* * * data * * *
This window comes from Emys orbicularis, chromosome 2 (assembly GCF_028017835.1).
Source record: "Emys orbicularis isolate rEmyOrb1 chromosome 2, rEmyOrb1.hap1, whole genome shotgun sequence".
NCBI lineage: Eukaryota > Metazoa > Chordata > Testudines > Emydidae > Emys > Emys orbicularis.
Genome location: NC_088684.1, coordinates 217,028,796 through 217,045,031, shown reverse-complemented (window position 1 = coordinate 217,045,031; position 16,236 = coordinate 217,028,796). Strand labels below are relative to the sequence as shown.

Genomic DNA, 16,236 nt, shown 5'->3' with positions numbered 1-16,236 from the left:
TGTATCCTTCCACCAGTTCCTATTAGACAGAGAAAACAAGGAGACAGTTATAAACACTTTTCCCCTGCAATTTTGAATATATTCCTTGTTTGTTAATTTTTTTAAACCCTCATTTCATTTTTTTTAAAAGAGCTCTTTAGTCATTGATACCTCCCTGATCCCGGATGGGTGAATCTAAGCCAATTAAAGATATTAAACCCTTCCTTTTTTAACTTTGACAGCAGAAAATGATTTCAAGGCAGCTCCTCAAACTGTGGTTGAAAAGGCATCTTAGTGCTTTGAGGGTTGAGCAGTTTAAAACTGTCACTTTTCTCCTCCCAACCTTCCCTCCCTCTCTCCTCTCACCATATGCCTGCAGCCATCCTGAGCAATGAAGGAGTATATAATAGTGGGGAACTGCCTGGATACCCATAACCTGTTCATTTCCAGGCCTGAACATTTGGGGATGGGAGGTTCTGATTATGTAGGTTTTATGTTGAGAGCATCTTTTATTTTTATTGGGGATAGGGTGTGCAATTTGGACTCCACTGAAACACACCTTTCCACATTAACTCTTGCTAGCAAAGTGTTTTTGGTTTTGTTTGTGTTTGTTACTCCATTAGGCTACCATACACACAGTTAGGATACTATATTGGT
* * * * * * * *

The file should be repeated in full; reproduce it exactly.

This window comes from Emys orbicularis, chromosome 2 (assembly GCF_028017835.1).
Source record: "Emys orbicularis isolate rEmyOrb1 chromosome 2, rEmyOrb1.hap1, whole genome shotgun sequence".
NCBI lineage: Eukaryota > Metazoa > Chordata > Testudines > Emydidae > Emys > Emys orbicularis.
Genome location: NC_088684.1, coordinates 217,028,796 through 217,045,031, shown reverse-complemented (window position 1 = coordinate 217,045,031; position 16,236 = coordinate 217,028,796). Strand labels below are relative to the sequence as shown.

Genomic DNA, 16,236 nt, shown 5'->3' with positions numbered 1-16,236 from the left:
TGTATCCTTCCACCAGTTCCTATTAGACAGAGAAAACAAGGAGACAGTTATAAACACTTTTCCCCTGCAATTTTGAATATATTCCTTGTTTGTTAATTTTTTTAAACCCTCATTTCATTTTTTTTAAAAGAGCTCTTTAGTCATTGATACCTCCCTGATCCCGGATGGGTGAATCTAAGCCAATTAAAGATATTAAACCCTTCCTTTTTTAACTTTGACAGCAGAAAATGATTTCAAGGCAGCTCCTCAAACTGTGGTTGAAAAGGCATCTTAGTGCTTTGAGGGTTGAGCAGTTTAAAACTGTCACTTTTCTCCTCCCAACCTTCCCTCCCTCTCTCCTCTCACCATATGCCTGCAGCCATCCTGAGCAATGAAGGAGTATATAATAGTGGGGAACTGCCTGGATACCCATAACCTGTTCATTTCCAGGCCTGAACATTTGGGGATGGGAGGTTCTGATTATGTAGGTTTTATGTTGAGAGCATCTTTTATTTTTATTGGGGATAGGGTGTGCAATTTGGACTCCACTGAAACACACCTTTCCACATTAACTCTTGCTAGCAAAGTGTTTTTGGTTTTGTTTGTGTTTGTTACTCCATTAGGCTACCATACACACAGTTAGGATACTATATTGGT